If you have your list of sounds, but you’re stuck for a way in, use one of these songs as a model for your poem (that’s what I did.)

Set the timer for 7 minutes.

Start writing!

Don’t think about it too much; just do it.

Noises On! Playlist:

That’s Amore! written by Jack Brooks & Harry Warren

The Trolley Song by Hugh Martin & Ralph Blane

BTW: If you are wondering where the usual links are, my resolution is to stop promoting compensation-free downloading. Please download from your fav buying spot.

drum.jpeg

*Cindy Faughnan and I began this 7-Minute Poetry Challenge more than 1000 days ago! We now take turns creating our own prompts to share with you. If you join us in the 7-Minute Poetry Challenge let us know by posting the title, a note, or if you want, the whole poem in the comments.

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Poetry Challenge #69-The Sound of Silence

I’m writing this from the middle of a snowstorm. Heavy snow blankets the ground, outlines the trees, and continues to fall. Schools and businesses are closed. There’s no traffic. The world is silent. And that got me thinking: what does silence sound like?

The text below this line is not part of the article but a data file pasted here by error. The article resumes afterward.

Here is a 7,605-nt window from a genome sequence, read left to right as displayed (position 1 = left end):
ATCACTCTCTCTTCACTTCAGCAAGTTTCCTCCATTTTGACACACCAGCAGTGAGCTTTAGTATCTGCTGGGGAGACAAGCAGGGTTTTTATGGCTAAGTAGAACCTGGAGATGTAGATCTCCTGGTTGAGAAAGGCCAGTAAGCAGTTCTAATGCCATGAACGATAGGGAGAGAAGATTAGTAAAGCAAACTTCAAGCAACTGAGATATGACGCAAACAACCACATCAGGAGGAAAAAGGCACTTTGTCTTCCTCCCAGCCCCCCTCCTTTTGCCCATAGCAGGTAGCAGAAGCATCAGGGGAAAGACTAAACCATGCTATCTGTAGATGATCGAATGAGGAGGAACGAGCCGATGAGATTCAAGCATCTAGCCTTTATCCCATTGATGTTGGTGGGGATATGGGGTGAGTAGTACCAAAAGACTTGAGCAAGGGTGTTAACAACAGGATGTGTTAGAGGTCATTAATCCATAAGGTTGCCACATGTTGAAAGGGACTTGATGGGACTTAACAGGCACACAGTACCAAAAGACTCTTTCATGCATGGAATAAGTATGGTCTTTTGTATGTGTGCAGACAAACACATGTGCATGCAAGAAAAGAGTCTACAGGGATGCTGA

snow_day.jpg

Poetry Challenge #69

The Sound of Silence

Write a poem that’s filled with silence. What images make you think of silence? What can you see and not hear?

Try using quiet sounds—s and l and w—for your words so your poem has a quiet sound to it.

Shhh. Listen. Write.

Set the timer for 7 minutes.

Start writing!

Don’t think about it too much; just do it.

The Sound of Silence Playlist:

Simon & Garfunkle’s Sounds of Silence (Of course!) BTW: If you are wondering where the usual link is, my resolution is to stop promoting compensation-free downloading. The link attached is to info about the song. Please buy it if you want to listen.

*Cindy Faughnan and I began this 7-Minute Poetry Challenge at least 998 days ago. We now take turns creating our own prompts to share with you. (This prompt was Cindy’s idea.) If you join us in the 7-Minute Poetry Challenge let us know by posting the title, a note, or if you want, the whole poem in the comments.